“We’ve finally reached the time that an improvement is possible,” 38-year-old Jenny McGlincy told Carolyn. “To think of my lung function improving or my digestion increasing, or even adding a few years to my life that I could spend with my daughter. … Now that it’s available, I’m a little like, ‘Is this really happening?’ ”

But the drug will cost $311,000 a year, which could be a major barrier to accessing the treatment. “While that is a tremendous amount, orphan drugs for small patient populations typically carry very large price tags, and physicians are optimistic that insurers will cover the drug,” Carolyn adds.

OOF: Indiana announced it would postpone its plans to require Medicaid beneficiaries to work or prepare for a job in order to keep their coverage. It’s the second state in two weeks – after Arizona – to do so.

Both states pointed to federal lawsuits that have questioned so-called “community engagement” rules that critics say violate the purpose of the federal program, our Post colleague Amy Goldstein reports.

“Indiana and Arizona — both with Republican governors — are the first states to do voluntarily what a federal judge in Washington has achieved through court orders in three others,” she writes. “…Critics of the policy filed a lawsuit in Indiana in late September. There is no such litigation in Arizona, but in notifying federal health officials in mid-October that it was postponing its work rules ‘until further notice,’ the Medicaid director there cited “the evolving national landscape” concerning such requirements and ‘ongoing litigation.’”

OUCH: Measles is much more harmful that scientists once thought: The virus can make your body forget how to fight other diseases.

Beyond just making you sick, the measles infection can destroy up to half of the antibodies that protect people against other viruses and bacteria, our Post colleague Lena H. Sun reports.

“That means people, especially children, who get measles become much more vulnerable to other germs that cause diseases such as pneumonia and influenza that they had previously been protected against,” Lena writes. “The discoveries have enormous and immediate public health implications, researchers and clinicians said, and underscore more than ever the importance of measles vaccination. In recent years, anti-vaccine misinformation has been one reason vaccination rates have plummeted and global measles cases have surged. This year, the United States has had 1,250 cases of measles, the most since 1992.”


— Georgia Gov. Brian Kemp (R) announced a much-anticipated plan to request a waiver from the federal government to alter the state’s individual insurance market to offer cheaper plans not compliant with the ACA’s requirements.

The move makes Kemp’s state the first to request such a waiver after the Trump administration said last year it would allow states to apply for waivers to seek relief from the ACA requirements. The Health 202 wrote this week about how Democrats have sought to capitalize politically on the push from the administration, although until now, no states had jumped at the offer.

“No one has done this yet,” Katie Keith, a professor of health law at Georgetown University told the Atlanta Journal-Constitution’s Ariel Hart and Greg Blustein. “This is exactly what the Trump administration encouraged states to do, and no one yet has taken them up on it. So this is going to be a really big deal.”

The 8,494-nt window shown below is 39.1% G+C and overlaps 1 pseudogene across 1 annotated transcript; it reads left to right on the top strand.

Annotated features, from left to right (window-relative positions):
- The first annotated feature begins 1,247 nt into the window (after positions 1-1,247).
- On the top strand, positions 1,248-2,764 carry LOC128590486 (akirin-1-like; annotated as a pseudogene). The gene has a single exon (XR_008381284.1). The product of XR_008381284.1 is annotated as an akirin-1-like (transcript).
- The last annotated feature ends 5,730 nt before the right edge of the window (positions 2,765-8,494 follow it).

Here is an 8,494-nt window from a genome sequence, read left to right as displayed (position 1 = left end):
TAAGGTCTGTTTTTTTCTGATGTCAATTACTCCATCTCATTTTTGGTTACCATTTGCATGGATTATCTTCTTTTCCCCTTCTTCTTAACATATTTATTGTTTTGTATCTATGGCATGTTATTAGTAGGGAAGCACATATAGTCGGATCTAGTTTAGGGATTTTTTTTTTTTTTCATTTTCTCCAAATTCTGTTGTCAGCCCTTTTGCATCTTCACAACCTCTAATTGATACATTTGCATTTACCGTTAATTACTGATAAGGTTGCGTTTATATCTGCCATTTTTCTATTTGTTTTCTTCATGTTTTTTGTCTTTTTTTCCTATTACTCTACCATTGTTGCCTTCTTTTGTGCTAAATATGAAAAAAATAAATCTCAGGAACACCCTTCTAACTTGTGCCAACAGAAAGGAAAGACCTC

“One part would set aside more than $300 million in public money for reinsurance — money that the government could pay insurance companies to cover high-cost claims that are meant to lower premium prices,” Ariel and Greg write. “A separate and more contentious effort would take on the structure of the ACA exchange market by moving it from federal to state control — bringing with it the $2.7 billion in federal subsidies that lower costs for lower-income policyholders.

— In a Halloween-themed blog post, the Centers for Medicare and Medicaid Services compared the debate around a single-payer health-care system to the “cinematic formula to our favorite horror movies.”

“The best horror films tend to have common themes that unsettle viewers and include the element of fear—characters often find themselves powerless and trapped.  Unfortunately, major debates around our health care systems seem to follow a similar cinematic formula,” CMS administrator Seema Verma wrote.

She said that despite the warnings that the Medicare Trust Fund will deplete by 2026 and that there are triple the number of Medicare beneficiaries compared to when the program was signed into law, “here are people calling for Medicare for All -, a proposal that would strip 180 million[1] people of their private health insurance and cost taxpayers $32 trillion[2]. A looming cost crisis will destroy the U.S. economy. You can almost hear the scary escalating music.”

— And here are a few more good reads: 

Elizabeth Warren did not have a plan for this


Obamacare is stronger than ever — and a Trump-backed lawsuit could destroy it (Politico )


Altria confirms FTC investigation of Juul as agency scrutinizes role in executive shake-up at vaping company (CNBC)


Grief Grew Into A Mental Health Crisis And A $21,634 Hospital Bill (Kaiser Health News )

Why ‘Medicare for All’ Could Both Raise Taxes and Lower Costs (New York Times )


Bipartisan Senate bill would loosen Medicare's telemedicine restrictions (Modern Healthcare)


Coming Up

  • The Senate Special Committee on Aging holds a hearing to examine "veteran scams, focusing on protecting those who protected us" on Nov. 6. 
  • The Senate Health, Education, Labor and Pensions Committee holds a hearing on the response to lung illnesses and youth e-cigarette use on Nov. 13. 


A divided House passed a resolution to formally proceed with its impeachment inquiry of President Trump, setting the stage for the first public hearings. (Video: The Washington Post)